4.

Between scientism and transcendence

In the last post I referred to the poetry collection A’ Càradh an Rathaid (Mending the Road), published when I was forty-four. From what I wrote, it is obvious that in my thinking I was somewhere between scientism and a yearning for transcendence. Scientism being roughly the idea that only knowledge that can be gained by the application of the scientific method is true or even relevant. So religious ideas, including belief in God, are only subjective myths – archaic beliefs that humankind will outgrow.

At the time I didn’t realise how totally crass such a point of view is, that is, that science is the only true knowledge.  So I could write such things as:

This is all there is

Think about it, there is only this / on this day in Mull. / There is only this – / autumn and the leaves falling, / the cosmic dance / at the base of the tree amidst the dust; / matter dancing / and laughing, laughing / and dancing. (translated)

At the base of the tree of life there is dust and blind dancing and laughter, probably mocking laughter. I was struggling to believe that there was something better than this. I was wanting to believe there was something more, so I could also write:

Stones on Orkney

Photo – Scott Murray

The stone

I grip the purity stone / from circumstance to circumstance, / wave-moving, tide-heaving, / amidst the small and great stones, / I grip it with a deathly grip. / And always the sea / shifting, / polishing it, making us / closer together, splitting us. / I can’t think / of a time when you weren’t there. / But also, at the same time, / I sometimes think you are just a dream. (translated)

There is something in us (or in some of us) – call it intuition or whatever – that tells us that scientism cannot be right. It was this something that I called ‘the purity stone’. I suppose one could also call it a nascent faith, but in my case how minutely nascent it was! Yet, I didn’t want to lose this feeling completely – that there was something transcendent. I studied religions, including Buddhism, so I could write this while on holiday in Skye in the 1980s:

 

Tree

I see a tree, / three feet of the trunk; / I see no more. / It must be high, / the trunk is huge – / o God, it must be high. // I see a ray / coming from the clouds / high up in the cliff / in the shadow of Sgurr nan Strì. / It must be intense; / my eyes couldn’t stand the light / if I should see the sun. // I saw a glimpse of your beauty, / Christ and Buddha, / an intense light / and a blossoming tree / although I saw but a tiny bit. (translated)

It’s instructive that I lumped Christ and Buddha together. I wouldn’t do that now. Now, I look on Buddhism more as a philosophy, no doubt with its useful points for directing human behaviour. But what it lacks for me is the idea of God as agent, something that Christianity has in abundance. And, incidentally, that’s also the great lack with scientism – that it doesn’t and cannot, with its reductionist methodology, take the free action even of the human agent into account. (I’m not talking about science in general but the extreme way of thinking sometimes termed ‘scientism.)

There is a poem in A’ Càradh an Rathaid which is a key text for me from the point of view of my spiritual biography, which is what I’m attempting to write. I’ve highlighted the most relevant part in bold. I wrote this when I was forty:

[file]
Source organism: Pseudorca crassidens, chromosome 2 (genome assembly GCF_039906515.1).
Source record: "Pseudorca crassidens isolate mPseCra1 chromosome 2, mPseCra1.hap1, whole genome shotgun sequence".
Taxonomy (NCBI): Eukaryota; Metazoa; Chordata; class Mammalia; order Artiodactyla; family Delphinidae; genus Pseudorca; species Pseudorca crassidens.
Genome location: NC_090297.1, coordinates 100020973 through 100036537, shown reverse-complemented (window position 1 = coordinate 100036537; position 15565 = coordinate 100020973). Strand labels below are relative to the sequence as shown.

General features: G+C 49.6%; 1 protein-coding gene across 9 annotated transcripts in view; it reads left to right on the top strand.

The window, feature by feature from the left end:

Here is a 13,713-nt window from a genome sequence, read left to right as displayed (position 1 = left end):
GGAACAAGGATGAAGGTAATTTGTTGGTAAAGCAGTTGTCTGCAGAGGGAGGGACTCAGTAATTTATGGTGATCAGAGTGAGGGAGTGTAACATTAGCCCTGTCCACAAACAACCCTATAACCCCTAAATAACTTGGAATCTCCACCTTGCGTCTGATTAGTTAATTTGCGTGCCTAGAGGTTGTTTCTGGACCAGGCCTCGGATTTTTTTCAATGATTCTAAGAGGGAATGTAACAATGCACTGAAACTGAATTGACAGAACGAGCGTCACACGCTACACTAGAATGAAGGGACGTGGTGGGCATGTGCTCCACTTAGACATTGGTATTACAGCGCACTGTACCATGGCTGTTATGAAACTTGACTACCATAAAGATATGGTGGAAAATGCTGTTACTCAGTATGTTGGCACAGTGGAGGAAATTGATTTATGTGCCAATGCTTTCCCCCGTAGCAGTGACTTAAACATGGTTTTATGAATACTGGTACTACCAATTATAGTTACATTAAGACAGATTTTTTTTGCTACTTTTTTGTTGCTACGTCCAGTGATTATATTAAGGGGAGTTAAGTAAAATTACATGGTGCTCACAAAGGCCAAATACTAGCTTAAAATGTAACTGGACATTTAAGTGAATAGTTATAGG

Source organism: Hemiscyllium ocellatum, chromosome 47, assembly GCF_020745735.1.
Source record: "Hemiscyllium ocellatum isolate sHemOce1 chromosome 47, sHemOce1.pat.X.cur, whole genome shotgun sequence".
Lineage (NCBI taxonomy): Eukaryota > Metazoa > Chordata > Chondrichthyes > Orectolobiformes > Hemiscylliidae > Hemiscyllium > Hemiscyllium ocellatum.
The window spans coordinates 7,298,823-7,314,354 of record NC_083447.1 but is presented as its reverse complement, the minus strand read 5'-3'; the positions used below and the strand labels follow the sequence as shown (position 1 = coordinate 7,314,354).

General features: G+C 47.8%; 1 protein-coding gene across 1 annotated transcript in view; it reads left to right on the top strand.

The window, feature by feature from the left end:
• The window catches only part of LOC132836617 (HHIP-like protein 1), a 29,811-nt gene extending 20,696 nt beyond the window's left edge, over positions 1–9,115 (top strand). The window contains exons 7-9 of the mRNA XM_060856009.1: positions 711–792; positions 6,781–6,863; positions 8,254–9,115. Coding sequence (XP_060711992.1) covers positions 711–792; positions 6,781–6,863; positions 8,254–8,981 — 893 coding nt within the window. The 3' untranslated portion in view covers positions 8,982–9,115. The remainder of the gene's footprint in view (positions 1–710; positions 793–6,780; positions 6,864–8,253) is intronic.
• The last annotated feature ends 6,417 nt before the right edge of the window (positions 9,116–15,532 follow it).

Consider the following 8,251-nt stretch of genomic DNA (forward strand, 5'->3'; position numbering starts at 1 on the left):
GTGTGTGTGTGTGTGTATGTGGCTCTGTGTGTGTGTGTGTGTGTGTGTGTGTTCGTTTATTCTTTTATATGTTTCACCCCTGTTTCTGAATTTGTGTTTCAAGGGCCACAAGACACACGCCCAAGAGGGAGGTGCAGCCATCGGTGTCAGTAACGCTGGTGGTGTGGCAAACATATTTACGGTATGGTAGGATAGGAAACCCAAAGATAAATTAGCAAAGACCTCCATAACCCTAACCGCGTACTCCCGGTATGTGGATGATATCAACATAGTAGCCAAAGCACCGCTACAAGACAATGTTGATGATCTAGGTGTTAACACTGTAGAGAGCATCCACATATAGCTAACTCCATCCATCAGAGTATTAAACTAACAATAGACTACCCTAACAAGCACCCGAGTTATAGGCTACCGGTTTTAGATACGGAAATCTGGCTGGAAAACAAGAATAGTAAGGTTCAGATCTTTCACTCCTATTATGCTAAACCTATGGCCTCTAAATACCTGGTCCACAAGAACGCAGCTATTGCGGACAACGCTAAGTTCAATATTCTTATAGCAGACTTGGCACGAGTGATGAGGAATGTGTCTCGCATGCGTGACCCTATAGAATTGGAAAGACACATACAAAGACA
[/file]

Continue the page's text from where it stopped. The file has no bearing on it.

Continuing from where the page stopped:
Looking Back

 

Forty and still blind / without an answer (and I never will have) / for the universal questions / – despite these being all there is, / although we often deceive ourselves / when we see a day like today / fresh, bright, and the sun gilding the earth, / grass, street and bay. I’d wish then there weren’t such questions, / as the question of death, truth, / or what Love, God, Christ means, /and a thousand other things undisclosed, / until my brain is a whirlpool – / but I return, and return again / in my shell of a boat. I thought once there was an answer, / that fruit would fall from the tree of knowledge / and that I’d eat the apple of wisdom, or that a voice would speak / with undeniable authority / from the pillar of fire. Nothing but silence. / Nothing but miracle after miracle / as anybody must confess / who considers Nature or one atom / of the world’s material, but all natural, reasonable, / to an extent. What I wanted was a trumpet, a fire, / which would prove there was something intelligent / beyond the veil. / The world / or God (whatever kind of being it is) / doesn’t work like that. Nothing but silence – / and a feeling that cannot be expressed / that there are things that want to speak, / and that do, and do not quite reach us / because they don’t speak our language. They will come one day, perhaps, pouring / out of some sky. / But before that happens perhaps we won’t care / not care at all. (translated)

 

I was asking God, many would say foolishly!, to prove to me in a miraculous way that there was a supranatural side to life. Little did I imagine that many years later the prayer would be answered, but not until I was in my late 50s. Yes, before then I had had hints that the materialist hypothesis wasn’t true, but not the kind of compelling evidence that I was later to have. In the next post I’ll be telling of these hints that I had which started me to doubt the truth of materialism.

 

 

 

 

 

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